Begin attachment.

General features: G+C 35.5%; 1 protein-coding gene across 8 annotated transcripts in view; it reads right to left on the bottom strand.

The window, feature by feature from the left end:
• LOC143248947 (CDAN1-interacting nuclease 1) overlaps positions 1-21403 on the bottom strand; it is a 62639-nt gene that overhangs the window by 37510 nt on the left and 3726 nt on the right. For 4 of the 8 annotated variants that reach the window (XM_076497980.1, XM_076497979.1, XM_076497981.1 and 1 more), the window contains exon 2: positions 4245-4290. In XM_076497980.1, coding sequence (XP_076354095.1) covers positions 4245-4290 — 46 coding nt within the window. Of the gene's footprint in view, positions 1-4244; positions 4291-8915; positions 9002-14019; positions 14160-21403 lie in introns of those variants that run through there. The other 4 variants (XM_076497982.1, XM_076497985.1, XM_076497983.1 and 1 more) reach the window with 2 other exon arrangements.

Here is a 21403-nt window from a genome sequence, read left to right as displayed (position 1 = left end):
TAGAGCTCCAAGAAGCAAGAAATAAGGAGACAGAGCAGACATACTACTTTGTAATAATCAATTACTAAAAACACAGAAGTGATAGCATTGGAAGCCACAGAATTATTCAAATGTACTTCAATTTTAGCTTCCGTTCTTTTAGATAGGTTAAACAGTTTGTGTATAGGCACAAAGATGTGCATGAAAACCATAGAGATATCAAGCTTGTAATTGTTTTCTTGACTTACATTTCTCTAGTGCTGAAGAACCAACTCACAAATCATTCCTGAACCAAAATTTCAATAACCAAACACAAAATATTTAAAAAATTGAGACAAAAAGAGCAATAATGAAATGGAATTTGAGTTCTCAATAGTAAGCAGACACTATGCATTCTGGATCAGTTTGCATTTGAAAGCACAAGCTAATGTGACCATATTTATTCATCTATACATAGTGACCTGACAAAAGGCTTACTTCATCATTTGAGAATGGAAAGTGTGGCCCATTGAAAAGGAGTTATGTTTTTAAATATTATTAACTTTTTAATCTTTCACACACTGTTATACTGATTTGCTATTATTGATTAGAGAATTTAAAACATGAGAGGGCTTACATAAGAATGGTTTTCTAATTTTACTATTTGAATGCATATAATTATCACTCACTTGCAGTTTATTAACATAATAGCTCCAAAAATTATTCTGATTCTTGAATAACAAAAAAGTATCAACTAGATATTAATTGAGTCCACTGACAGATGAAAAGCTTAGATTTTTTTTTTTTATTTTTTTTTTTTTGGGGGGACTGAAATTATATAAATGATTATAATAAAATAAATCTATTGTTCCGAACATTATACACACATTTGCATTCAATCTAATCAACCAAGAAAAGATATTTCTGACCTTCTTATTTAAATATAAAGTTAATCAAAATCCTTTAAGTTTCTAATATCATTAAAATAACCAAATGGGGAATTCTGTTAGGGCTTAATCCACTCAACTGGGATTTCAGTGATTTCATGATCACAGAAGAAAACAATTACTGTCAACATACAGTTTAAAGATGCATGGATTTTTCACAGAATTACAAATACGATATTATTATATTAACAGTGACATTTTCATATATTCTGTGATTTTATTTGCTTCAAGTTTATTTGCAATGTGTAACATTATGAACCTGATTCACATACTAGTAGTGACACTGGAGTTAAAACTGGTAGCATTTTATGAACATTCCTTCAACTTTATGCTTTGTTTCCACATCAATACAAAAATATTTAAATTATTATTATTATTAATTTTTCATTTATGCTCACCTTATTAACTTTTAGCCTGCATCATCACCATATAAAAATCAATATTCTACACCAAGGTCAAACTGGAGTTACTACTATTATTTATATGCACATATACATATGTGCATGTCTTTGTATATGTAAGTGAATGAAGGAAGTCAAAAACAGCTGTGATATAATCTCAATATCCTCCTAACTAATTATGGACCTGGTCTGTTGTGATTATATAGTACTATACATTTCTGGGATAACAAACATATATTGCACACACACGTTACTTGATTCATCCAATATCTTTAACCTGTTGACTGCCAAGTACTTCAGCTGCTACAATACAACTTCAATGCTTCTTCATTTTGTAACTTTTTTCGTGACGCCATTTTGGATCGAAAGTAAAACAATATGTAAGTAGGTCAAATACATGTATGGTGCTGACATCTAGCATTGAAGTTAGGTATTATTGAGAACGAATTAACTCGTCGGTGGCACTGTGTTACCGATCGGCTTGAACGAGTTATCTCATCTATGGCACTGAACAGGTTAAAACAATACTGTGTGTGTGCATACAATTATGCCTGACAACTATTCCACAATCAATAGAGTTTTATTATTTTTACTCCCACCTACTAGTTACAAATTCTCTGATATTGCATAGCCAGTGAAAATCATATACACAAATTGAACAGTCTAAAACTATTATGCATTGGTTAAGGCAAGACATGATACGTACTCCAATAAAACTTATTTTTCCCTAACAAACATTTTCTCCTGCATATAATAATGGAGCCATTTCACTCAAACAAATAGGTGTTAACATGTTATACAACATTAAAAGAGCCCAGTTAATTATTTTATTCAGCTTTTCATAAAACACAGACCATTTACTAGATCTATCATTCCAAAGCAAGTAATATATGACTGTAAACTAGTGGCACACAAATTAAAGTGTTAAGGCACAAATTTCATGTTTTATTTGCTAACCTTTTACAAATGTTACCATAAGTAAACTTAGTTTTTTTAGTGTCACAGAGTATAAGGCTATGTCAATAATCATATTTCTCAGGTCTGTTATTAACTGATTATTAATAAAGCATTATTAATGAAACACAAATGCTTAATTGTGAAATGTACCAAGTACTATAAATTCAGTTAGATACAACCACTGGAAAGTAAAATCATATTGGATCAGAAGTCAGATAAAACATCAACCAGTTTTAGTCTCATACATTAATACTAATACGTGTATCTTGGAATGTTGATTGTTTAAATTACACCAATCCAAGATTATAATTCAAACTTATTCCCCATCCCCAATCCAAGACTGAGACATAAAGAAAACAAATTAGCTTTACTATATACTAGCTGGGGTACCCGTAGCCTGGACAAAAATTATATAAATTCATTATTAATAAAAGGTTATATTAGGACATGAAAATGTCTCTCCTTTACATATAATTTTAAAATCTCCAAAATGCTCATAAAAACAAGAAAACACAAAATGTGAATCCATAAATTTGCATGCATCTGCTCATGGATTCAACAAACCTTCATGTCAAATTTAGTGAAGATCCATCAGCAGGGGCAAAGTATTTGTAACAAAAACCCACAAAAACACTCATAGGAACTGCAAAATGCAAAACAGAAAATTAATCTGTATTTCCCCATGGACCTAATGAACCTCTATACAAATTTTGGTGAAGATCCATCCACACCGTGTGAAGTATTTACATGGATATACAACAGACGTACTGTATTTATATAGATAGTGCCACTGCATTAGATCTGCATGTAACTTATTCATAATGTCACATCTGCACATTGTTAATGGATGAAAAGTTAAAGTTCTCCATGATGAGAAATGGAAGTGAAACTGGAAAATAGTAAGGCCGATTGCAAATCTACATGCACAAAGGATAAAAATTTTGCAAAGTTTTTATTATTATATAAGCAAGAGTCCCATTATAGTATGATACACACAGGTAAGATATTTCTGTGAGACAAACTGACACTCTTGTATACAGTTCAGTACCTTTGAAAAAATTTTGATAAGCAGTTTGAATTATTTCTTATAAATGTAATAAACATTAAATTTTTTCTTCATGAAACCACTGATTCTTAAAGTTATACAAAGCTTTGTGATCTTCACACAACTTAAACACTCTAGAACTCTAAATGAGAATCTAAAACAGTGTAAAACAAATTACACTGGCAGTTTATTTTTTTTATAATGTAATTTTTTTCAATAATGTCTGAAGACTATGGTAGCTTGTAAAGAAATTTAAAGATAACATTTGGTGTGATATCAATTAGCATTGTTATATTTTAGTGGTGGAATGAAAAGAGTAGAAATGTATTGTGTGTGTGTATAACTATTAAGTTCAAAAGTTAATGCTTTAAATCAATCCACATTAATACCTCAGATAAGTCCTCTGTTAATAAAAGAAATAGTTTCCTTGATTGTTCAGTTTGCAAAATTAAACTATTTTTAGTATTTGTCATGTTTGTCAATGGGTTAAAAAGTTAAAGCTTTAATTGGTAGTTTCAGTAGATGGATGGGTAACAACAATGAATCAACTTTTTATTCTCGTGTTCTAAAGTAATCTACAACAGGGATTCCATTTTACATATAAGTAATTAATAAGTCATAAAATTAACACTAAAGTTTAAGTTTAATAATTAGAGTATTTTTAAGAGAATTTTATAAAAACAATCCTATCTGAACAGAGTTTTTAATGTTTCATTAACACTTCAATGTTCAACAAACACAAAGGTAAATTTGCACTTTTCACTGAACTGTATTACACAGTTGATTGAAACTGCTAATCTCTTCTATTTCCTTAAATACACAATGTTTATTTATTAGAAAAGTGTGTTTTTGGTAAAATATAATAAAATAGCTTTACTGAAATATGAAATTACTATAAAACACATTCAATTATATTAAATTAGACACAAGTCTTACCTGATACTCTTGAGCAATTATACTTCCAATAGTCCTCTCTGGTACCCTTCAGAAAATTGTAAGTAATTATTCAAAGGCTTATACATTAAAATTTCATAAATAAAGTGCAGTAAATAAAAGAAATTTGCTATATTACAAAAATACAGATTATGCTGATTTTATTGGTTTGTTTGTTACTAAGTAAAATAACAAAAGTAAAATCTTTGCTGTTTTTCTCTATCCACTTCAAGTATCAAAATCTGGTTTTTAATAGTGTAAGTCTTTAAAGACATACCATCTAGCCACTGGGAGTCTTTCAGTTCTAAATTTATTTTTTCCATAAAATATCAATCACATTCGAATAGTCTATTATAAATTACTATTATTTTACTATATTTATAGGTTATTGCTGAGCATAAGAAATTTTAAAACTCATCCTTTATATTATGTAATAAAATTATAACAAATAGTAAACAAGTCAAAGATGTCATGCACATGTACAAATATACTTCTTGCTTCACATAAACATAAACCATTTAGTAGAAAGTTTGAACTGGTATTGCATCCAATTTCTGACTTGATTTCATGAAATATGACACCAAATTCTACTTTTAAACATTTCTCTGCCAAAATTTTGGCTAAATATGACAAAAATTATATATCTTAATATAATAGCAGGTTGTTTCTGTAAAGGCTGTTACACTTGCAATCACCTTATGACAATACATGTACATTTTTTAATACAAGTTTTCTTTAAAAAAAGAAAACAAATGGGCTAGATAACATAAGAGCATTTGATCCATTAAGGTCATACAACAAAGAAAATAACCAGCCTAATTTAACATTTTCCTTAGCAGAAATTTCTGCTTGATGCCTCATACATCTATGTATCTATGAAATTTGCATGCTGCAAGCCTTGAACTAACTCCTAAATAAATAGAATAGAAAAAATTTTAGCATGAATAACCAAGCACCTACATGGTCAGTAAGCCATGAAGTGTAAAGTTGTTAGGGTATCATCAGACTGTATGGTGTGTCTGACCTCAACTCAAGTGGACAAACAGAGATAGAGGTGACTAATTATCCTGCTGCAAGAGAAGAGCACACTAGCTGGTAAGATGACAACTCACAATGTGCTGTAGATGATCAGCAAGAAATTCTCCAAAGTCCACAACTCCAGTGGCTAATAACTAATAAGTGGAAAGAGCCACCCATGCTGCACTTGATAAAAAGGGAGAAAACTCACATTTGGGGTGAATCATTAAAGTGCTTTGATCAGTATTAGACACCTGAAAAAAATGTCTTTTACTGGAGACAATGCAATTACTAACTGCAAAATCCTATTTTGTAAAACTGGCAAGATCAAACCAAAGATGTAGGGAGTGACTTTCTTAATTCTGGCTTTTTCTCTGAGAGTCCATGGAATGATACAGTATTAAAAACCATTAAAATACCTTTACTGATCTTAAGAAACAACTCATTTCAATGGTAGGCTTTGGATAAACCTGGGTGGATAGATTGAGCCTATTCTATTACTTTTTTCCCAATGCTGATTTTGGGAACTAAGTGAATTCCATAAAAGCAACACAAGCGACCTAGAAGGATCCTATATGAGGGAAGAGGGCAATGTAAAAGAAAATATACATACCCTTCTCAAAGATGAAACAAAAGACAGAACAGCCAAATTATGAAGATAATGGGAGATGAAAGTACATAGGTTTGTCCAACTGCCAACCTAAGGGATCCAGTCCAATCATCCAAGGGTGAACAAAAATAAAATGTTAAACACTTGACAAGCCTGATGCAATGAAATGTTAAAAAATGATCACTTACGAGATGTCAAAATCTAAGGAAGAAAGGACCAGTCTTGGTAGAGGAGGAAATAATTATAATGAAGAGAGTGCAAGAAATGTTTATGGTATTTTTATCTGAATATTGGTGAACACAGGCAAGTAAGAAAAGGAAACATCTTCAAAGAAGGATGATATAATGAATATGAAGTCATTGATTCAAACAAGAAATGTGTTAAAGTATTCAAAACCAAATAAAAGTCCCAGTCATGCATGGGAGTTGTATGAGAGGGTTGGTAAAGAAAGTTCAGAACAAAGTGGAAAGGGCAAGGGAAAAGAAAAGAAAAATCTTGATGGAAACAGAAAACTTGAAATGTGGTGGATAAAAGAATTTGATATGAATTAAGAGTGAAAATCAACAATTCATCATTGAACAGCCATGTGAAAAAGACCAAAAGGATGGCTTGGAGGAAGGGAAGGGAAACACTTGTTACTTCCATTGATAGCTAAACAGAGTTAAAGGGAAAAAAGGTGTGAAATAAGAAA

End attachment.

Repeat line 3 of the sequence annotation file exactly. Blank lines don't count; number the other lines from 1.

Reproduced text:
• LOC143248947 (CDAN1-interacting nuclease 1) overlaps positions 1-21403 on the bottom strand; it is a 62639-nt gene that overhangs the window by 37510 nt on the left and 3726 nt on the right. For 4 of the 8 annotated variants that reach the window (XM_076497980.1, XM_076497979.1, XM_076497981.1 and 1 more), the window contains exon 2: positions 4245-4290. In XM_076497980.1, coding sequence (XP_076354095.1) covers positions 4245-4290 — 46 coding nt within the window. Of the gene's footprint in view, positions 1-4244; positions 4291-8915; positions 9002-14019; positions 14160-21403 lie in introns of those variants that run through there. The other 4 variants (XM_076497982.1, XM_076497985.1, XM_076497983.1 and 1 more) reach the window with 2 other exon arrangements.